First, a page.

Talk about the political becoming personal . . .
On this evening's Hardball, Dick Armey told Joan Walsh:
I'm so damn glad that you could never be my wife, cause I surely wouldn't have to listen to that prattle from you every day.
The former Republican representative from Texas had been wrangling with Salon editor Walsh over the politics of the stimulus package and the role Rush Limbaugh has been playing, when things got out of hand . . . [H/t reader JF.]
DICK ARMEY: The fact of the matter is that there are income redistributionists that think they're going to curry favor with voting blocs in both parties. And it's wrong policy whether it comes from Republicans or Democrats, it makes no sense. Armey's axiom: don't let politics define your economics. Don't let politics define anything. Politics is silly; it's inane, and practitioners of politics are people--take what amusements you can from them, but don't take them seriously.
JOAN WALSH: But this is serious business. This is serious business. The economy is a wreck, and it's been wrecked by the Bush White House and by Republicans in Congress with Democratic help, a lot of help, now President Obama --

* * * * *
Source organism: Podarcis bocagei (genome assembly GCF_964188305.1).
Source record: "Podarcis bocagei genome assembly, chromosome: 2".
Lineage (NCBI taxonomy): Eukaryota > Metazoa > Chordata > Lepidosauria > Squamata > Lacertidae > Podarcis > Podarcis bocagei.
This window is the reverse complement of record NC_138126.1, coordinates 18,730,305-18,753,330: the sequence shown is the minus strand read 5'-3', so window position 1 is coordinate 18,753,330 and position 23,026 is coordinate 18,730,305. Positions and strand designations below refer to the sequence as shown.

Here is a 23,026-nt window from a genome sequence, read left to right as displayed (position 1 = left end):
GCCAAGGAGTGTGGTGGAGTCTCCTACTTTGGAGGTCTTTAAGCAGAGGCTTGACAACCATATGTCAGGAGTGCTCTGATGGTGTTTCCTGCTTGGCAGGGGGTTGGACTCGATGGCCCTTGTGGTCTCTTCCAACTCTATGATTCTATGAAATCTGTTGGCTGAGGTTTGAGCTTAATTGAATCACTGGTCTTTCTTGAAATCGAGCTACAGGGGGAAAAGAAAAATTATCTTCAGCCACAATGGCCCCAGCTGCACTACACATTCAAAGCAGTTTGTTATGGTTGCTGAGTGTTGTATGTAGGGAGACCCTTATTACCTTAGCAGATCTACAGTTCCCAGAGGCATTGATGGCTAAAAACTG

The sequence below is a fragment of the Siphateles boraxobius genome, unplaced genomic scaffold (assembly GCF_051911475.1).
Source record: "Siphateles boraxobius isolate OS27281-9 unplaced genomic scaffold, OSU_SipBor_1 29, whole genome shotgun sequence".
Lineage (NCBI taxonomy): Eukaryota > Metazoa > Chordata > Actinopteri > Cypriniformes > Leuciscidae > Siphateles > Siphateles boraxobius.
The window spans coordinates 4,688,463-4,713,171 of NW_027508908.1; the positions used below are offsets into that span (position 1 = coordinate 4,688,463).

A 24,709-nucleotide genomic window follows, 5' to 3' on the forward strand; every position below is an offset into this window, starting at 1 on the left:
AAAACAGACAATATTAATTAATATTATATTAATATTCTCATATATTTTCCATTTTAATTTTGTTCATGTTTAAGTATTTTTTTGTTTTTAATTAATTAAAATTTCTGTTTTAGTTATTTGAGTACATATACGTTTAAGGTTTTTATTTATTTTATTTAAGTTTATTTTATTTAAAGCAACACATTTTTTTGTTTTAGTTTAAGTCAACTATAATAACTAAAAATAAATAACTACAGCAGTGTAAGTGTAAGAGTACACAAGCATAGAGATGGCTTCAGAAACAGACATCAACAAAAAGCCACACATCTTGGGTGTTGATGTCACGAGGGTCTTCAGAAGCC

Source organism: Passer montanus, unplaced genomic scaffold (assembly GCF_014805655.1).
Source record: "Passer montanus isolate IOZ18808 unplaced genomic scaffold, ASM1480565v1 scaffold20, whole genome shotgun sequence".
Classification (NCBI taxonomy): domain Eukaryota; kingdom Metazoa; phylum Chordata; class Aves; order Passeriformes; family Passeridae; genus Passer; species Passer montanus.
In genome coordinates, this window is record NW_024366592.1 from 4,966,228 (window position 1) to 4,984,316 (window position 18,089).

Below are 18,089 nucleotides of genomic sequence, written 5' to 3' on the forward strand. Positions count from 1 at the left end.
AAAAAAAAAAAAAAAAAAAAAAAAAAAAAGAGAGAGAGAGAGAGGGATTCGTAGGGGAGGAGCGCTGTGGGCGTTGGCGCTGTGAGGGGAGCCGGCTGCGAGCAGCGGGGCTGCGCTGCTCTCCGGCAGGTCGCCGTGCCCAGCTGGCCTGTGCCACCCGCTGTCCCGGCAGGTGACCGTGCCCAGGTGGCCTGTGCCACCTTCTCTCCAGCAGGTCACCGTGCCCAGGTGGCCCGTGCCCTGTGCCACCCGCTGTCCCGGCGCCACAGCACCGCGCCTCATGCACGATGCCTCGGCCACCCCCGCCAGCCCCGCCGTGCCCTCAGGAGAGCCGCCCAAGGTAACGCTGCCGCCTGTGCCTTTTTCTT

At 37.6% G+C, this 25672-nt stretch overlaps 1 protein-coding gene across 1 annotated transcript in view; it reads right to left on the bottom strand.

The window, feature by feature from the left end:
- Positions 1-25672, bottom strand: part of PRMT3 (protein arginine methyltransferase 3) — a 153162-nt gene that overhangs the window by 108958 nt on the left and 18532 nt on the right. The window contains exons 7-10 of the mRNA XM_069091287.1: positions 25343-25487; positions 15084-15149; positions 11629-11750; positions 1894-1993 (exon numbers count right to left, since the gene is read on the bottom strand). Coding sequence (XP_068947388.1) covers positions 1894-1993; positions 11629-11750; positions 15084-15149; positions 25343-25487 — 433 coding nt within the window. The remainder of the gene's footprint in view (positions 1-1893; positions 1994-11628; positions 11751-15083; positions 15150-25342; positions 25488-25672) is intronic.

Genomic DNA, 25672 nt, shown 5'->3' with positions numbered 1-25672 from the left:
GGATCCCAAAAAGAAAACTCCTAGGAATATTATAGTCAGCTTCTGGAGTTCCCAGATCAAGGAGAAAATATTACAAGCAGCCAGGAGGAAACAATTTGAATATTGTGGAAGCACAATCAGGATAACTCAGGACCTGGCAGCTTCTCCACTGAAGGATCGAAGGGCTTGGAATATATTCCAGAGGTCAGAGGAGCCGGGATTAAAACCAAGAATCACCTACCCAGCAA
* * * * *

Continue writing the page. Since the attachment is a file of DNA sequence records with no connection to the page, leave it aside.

ARMEY: Give it a rest.
WALSH: Please stop saying "give it a rest." Do you have anything else to say? President Obama has a mandate for change. Your people have stood in his way; they're standing in his way on Capitol Hill right now, and Rush Limbaugh is making ridiculous statements and Republicans are crawling to him and groveling. That's the state of our economy and our world right now, Representative Armey, and it's sad.
ARMEY: I'm so damn glad that you could never be my wife, cause I surely wouldn't have to listen to that prattle from you every day. That is what I'm talking --
WALSH: Well, boy, that makes two of us, sir. That was really an outstanding comment.
ARMEY: Look, ma'am, you can, you're talking like a paid political hack here, making your political points.
WALSH: Am I, sir?
ARMEY: Are we going to talk seriously?
WALSH: I actually care about social justice. I care about jobs. I care about the economy.
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